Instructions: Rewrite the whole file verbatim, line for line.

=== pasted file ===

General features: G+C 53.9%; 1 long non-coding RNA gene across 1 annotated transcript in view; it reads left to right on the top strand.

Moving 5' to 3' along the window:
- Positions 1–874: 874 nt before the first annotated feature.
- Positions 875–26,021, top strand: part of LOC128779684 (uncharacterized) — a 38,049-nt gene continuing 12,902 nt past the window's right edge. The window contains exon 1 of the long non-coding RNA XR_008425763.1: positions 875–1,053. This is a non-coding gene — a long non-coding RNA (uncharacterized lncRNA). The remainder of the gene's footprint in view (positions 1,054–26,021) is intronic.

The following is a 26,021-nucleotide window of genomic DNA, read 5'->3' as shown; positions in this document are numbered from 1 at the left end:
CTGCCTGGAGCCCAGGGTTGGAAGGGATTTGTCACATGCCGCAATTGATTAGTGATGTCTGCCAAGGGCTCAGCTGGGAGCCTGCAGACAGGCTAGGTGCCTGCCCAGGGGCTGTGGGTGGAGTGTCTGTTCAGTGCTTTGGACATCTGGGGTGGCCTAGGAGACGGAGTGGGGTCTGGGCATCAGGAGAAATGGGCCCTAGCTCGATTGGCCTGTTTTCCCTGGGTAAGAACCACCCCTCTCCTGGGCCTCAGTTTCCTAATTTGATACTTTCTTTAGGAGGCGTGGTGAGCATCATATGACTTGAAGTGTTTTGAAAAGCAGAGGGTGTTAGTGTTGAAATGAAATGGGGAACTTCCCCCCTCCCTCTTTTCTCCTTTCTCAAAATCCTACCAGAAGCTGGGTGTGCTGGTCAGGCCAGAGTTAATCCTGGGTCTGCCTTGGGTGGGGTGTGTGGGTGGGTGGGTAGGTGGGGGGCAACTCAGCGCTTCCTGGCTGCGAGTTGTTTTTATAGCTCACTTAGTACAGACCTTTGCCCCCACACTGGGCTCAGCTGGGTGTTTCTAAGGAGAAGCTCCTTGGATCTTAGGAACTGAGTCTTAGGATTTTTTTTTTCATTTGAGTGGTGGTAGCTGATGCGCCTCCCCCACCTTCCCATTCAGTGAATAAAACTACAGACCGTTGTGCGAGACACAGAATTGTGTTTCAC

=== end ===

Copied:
General features: G+C 53.9%; 1 long non-coding RNA gene across 1 annotated transcript in view; it reads left to right on the top strand.

Moving 5' to 3' along the window:
- Positions 1–874: 874 nt before the first annotated feature.
- Positions 875–26,021, top strand: part of LOC128779684 (uncharacterized) — a 38,049-nt gene continuing 12,902 nt past the window's right edge. The window contains exon 1 of the long non-coding RNA XR_008425763.1: positions 875–1,053. This is a non-coding gene — a long non-coding RNA (uncharacterized lncRNA). The remainder of the gene's footprint in view (positions 1,054–26,021) is intronic.

The following is a 26,021-nucleotide window of genomic DNA, read 5'->3' as shown; positions in this document are numbered from 1 at the left end:
CTGCCTGGAGCCCAGGGTTGGAAGGGATTTGTCACATGCCGCAATTGATTAGTGATGTCTGCCAAGGGCTCAGCTGGGAGCCTGCAGACAGGCTAGGTGCCTGCCCAGGGGCTGTGGGTGGAGTGTCTGTTCAGTGCTTTGGACATCTGGGGTGGCCTAGGAGACGGAGTGGGGTCTGGGCATCAGGAGAAATGGGCCCTAGCTCGATTGGCCTGTTTTCCCTGGGTAAGAACCACCCCTCTCCTGGGCCTCAGTTTCCTAATTTGATACTTTCTTTAGGAGGCGTGGTGAGCATCATATGACTTGAAGTGTTTTGAAAAGCAGAGGGTGTTAGTGTTGAAATGAAATGGGGAACTTCCCCCCTCCCTCTTTTCTCCTTTCTCAAAATCCTACCAGAAGCTGGGTGTGCTGGTCAGGCCAGAGTTAATCCTGGGTCTGCCTTGGGTGGGGTGTGTGGGTGGGTGGGTAGGTGGGGGGCAACTCAGCGCTTCCTGGCTGCGAGTTGTTTTTATAGCTCACTTAGTACAGACCTTTGCCCCCACACTGGGCTCAGCTGGGTGTTTCTAAGGAGAAGCTCCTTGGATCTTAGGAACTGAGTCTTAGGATTTTTTTTTTCATTTGAGTGGTGGTAGCTGATGCGCCTCCCCCACCTTCCCATTCAGTGAATAAAACTACAGACCGTTGTGCGAGACACAGAATTGTGTTTCAC